7 TEKS 8C: Calculate percent composition and empirical and molecular formulas. Brutal overseers enforced work routines with whipping, beating, maiming, and humiliation. Often, the basics for survival, including clothing, food, and shelter, were barely provided. Family members were often separated, never to see one another again. By law, slaves could not be taught to read or write. Enslaved African Americans endured harsh conditions and restrictions.

8 TEKS 8C: Calculate percent composition and empirical and molecular formulas. Most slaves found ways to maintain their hope and dignity. Thousands escaped to the North or to Mexico using a network of paths and safe houses called the Underground Railroad. Many relied on their religious faith, based on a mix of traditional African and Christian beliefs. Others resisted their bondage by breaking tools or outwitting overseers.

9 TEKS 8C: Calculate percent composition and empirical and molecular formulas. Some slaves fought back. Over 200 slave revolts occurred in the first half of the 1800s. In 1822, freedman Denmark Vesey plotted a huge uprising near Charleston. He and dozens of accomplices were captured and hanged. In 1831, slave Nat Turner and his followers killed 60 whites near Richmond, Virginia. Turner, who acted on what he believed was a sign from God, was executed. Undeterred, slaves still resisted their captivity. Many people in the North joined their cause.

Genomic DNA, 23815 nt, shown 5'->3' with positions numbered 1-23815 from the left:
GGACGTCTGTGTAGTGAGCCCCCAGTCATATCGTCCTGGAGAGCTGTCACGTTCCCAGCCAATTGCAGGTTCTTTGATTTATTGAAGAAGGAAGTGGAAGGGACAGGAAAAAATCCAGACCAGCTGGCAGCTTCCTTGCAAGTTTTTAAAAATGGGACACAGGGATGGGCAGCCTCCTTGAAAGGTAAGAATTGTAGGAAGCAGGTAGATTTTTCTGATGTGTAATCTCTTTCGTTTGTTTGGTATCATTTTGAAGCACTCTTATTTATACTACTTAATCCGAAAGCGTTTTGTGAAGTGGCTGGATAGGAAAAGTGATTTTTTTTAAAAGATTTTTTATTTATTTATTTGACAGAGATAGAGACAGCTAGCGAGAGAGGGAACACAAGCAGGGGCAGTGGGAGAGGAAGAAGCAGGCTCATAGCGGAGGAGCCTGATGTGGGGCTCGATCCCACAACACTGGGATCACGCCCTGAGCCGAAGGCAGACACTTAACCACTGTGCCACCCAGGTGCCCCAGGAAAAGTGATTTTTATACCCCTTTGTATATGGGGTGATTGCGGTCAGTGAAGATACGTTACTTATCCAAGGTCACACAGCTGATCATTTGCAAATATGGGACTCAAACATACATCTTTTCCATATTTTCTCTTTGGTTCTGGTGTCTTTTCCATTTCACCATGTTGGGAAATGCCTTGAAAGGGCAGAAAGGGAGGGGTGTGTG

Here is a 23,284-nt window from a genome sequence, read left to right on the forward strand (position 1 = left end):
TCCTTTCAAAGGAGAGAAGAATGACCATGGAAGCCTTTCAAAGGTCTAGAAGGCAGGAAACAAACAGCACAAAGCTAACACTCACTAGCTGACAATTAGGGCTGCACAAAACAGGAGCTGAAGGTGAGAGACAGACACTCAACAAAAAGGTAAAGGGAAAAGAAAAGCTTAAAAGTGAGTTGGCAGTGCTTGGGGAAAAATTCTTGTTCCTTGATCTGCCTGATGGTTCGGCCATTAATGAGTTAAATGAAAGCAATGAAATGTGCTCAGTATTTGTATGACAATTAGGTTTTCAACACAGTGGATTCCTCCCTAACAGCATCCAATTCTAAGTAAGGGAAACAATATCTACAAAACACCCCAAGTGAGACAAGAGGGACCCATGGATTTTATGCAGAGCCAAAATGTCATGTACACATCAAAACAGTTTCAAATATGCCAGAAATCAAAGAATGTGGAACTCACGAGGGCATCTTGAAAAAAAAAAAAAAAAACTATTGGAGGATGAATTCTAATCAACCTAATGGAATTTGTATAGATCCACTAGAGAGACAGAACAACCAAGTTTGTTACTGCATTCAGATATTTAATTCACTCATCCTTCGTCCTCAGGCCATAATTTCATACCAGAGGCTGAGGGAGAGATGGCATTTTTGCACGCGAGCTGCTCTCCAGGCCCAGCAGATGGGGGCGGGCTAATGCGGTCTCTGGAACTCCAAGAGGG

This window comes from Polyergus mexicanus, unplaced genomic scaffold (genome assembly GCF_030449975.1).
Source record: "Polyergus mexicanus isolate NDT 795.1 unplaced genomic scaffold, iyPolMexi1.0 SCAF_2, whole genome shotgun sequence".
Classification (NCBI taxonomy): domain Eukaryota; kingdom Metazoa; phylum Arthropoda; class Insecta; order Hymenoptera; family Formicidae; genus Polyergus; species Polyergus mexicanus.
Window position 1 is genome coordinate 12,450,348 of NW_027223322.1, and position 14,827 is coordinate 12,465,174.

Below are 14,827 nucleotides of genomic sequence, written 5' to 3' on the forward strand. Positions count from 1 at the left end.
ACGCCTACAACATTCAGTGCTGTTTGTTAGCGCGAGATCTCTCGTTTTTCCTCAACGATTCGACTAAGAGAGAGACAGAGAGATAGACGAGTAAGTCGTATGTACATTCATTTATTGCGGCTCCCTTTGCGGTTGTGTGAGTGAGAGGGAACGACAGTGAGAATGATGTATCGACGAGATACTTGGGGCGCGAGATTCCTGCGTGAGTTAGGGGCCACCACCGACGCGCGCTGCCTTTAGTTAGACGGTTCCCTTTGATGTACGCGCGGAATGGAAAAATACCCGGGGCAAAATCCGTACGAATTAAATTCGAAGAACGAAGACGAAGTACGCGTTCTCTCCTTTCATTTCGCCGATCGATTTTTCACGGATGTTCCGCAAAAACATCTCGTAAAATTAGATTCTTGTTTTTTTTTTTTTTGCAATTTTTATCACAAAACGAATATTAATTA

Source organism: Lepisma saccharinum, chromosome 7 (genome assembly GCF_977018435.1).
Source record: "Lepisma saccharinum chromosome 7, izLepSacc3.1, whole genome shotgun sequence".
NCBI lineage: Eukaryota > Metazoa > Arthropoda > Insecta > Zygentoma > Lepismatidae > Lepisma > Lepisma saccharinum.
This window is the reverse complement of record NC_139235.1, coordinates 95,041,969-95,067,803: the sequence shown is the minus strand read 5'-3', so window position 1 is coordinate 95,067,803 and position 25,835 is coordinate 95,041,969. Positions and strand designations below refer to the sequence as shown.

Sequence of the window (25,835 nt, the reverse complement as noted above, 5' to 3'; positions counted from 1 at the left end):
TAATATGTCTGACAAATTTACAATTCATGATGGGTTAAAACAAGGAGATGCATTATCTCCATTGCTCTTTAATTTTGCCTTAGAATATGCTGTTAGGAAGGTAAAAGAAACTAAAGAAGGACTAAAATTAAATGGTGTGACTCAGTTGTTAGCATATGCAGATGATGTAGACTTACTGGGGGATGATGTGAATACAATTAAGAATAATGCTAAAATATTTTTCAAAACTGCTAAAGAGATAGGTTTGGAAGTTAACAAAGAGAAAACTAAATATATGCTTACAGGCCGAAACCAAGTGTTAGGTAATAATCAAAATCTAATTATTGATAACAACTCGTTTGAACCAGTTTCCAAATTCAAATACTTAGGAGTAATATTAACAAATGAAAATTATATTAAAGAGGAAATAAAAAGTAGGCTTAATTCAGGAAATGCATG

10 TEKS 8C: Calculate percent composition and empirical and molecular formulas. By the early 1800s, there was a growing antislavery or abolition movement in the North. By 1804, all states north of Maryland had outlawed slavery. In 1807, the importation of new slaves was outlawed.

11 TEKS 8C: Calculate percent composition and empirical and molecular formulas. In 1816, the American Colonization Society (ACS) was formed to encourage slaves to return to Africa. The ACS established the colony of Liberia in Africa. By 1830, more than 1,100 freedmen had relocated. Many freedmen distrusted the ACS, fearing that colonization was a plan to exile able black leaders. As Northern states began to abolish slavery, the number of freed slaves, or freedmen, grew.